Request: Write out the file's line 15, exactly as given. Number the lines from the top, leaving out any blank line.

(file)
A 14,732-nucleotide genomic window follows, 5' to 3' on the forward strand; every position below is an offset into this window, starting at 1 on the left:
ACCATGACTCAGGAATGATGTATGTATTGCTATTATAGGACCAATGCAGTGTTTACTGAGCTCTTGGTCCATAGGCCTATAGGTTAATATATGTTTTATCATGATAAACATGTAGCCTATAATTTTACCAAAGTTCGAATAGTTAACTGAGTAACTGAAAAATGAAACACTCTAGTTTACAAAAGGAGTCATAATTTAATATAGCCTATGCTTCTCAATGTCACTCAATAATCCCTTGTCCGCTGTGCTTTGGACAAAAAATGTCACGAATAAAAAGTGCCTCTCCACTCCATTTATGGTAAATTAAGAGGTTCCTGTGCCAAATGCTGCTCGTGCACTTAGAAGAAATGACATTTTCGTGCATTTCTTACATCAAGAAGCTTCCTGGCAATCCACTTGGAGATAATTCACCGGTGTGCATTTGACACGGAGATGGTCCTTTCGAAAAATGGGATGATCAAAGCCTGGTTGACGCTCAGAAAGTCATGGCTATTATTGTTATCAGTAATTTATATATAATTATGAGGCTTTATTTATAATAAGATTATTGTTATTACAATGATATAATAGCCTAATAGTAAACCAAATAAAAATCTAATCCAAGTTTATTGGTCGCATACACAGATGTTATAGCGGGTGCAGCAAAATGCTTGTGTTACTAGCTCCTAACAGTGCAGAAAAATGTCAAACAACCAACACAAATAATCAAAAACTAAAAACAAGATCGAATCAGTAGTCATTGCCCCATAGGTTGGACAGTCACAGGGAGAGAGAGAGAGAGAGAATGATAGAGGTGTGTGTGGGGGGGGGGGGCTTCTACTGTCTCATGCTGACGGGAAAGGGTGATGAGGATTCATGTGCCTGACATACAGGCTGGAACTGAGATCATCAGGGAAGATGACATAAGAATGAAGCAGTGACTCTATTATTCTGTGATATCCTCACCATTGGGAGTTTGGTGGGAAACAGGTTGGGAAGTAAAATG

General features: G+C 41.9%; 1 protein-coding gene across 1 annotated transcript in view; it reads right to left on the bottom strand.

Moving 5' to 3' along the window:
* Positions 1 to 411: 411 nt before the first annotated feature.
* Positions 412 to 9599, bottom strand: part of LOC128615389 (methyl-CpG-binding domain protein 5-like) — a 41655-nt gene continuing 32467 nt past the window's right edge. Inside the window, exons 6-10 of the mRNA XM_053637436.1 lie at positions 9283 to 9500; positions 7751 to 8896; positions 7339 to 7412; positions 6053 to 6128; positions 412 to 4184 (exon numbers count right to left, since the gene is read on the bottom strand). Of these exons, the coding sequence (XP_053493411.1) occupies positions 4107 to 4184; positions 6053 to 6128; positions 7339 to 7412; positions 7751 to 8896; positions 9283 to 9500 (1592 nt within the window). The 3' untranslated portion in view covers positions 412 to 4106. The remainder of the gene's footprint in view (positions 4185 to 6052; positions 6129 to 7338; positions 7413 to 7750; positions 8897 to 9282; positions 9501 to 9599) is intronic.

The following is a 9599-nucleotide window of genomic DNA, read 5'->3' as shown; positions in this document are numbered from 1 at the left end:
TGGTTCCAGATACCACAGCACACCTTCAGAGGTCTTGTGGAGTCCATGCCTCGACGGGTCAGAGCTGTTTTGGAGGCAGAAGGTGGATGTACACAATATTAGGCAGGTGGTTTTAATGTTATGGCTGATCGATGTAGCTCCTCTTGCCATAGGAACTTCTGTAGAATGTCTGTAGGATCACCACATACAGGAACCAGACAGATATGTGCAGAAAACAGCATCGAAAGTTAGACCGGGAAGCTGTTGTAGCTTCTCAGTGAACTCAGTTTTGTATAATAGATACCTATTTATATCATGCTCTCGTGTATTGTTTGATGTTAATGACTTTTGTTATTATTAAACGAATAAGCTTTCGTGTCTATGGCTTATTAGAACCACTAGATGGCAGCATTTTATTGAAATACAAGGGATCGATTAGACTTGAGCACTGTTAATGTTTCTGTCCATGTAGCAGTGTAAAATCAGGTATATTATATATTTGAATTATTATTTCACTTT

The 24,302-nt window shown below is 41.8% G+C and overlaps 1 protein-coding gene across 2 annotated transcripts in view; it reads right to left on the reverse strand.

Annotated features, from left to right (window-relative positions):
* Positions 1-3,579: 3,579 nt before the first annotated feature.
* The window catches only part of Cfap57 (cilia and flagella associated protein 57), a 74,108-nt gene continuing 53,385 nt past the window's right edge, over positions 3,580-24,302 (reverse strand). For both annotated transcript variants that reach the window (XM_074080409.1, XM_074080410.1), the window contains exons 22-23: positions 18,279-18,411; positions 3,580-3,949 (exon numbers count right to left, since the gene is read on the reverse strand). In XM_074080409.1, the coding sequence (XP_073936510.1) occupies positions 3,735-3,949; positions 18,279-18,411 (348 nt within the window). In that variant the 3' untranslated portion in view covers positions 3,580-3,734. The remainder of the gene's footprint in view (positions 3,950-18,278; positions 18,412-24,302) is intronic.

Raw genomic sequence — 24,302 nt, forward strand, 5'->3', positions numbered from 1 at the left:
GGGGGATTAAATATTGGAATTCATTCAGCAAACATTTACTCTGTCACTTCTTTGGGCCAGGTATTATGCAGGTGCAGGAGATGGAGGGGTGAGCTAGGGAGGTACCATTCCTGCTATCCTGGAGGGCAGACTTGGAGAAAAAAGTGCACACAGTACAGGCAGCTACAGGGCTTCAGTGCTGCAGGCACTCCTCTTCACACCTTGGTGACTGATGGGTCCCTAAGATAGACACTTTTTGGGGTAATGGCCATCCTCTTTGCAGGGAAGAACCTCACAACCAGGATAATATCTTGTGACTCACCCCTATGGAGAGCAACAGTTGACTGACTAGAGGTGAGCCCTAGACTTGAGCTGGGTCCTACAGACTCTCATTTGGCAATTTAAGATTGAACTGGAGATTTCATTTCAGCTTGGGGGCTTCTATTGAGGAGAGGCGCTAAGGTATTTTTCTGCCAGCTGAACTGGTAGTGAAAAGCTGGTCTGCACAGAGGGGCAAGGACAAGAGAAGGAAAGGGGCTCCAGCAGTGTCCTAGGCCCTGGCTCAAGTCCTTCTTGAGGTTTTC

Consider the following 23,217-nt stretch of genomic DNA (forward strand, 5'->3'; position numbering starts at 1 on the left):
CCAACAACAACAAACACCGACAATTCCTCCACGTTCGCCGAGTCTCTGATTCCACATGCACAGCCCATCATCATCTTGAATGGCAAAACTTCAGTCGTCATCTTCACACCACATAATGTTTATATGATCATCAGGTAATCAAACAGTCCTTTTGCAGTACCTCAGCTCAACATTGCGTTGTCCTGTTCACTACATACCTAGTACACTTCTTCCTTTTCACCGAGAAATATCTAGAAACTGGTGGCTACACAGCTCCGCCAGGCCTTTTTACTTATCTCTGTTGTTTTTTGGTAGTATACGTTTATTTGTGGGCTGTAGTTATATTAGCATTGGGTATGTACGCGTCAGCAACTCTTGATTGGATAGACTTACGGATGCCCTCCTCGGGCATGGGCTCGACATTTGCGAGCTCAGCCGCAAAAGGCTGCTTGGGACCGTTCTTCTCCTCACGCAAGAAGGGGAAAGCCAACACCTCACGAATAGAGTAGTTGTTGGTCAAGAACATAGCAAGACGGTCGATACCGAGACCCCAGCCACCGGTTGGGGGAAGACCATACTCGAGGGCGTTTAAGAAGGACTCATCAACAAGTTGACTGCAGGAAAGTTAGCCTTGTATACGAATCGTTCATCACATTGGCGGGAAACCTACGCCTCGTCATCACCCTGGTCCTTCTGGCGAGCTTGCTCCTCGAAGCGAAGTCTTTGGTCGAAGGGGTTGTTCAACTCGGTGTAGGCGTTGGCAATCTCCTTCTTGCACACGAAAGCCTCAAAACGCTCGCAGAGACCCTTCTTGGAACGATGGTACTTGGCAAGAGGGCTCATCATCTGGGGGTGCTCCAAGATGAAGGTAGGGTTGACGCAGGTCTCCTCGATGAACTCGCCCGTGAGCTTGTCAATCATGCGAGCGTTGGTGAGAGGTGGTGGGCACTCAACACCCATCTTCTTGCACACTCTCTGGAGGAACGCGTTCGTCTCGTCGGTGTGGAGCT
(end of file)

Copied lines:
Consider the following 23,217-nt stretch of genomic DNA (forward strand, 5'->3'; position numbering starts at 1 on the left):